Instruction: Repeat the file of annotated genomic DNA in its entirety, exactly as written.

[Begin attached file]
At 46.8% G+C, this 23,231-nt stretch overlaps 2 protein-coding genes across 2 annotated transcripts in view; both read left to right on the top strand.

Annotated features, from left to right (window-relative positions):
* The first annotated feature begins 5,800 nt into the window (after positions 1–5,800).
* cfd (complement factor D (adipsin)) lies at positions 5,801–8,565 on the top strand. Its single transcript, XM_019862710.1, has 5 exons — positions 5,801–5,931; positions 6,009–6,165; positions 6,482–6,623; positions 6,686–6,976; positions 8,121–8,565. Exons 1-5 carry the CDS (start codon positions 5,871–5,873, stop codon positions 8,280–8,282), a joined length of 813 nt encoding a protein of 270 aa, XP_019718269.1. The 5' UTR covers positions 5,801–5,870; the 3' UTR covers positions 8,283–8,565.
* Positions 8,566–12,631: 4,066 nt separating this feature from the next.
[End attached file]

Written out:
At 46.8% G+C, this 23,231-nt stretch overlaps 2 protein-coding genes across 2 annotated transcripts in view; both read left to right on the top strand.

Annotated features, from left to right (window-relative positions):
* The first annotated feature begins 5,800 nt into the window (after positions 1–5,800).
* cfd (complement factor D (adipsin)) lies at positions 5,801–8,565 on the top strand. Its single transcript, XM_019862710.1, has 5 exons — positions 5,801–5,931; positions 6,009–6,165; positions 6,482–6,623; positions 6,686–6,976; positions 8,121–8,565. Exons 1-5 carry the CDS (start codon positions 5,871–5,873, stop codon positions 8,280–8,282), a joined length of 813 nt encoding a protein of 270 aa, XP_019718269.1. The 5' UTR covers positions 5,801–5,870; the 3' UTR covers positions 8,283–8,565.
* Positions 8,566–12,631: 4,066 nt separating this feature from the next.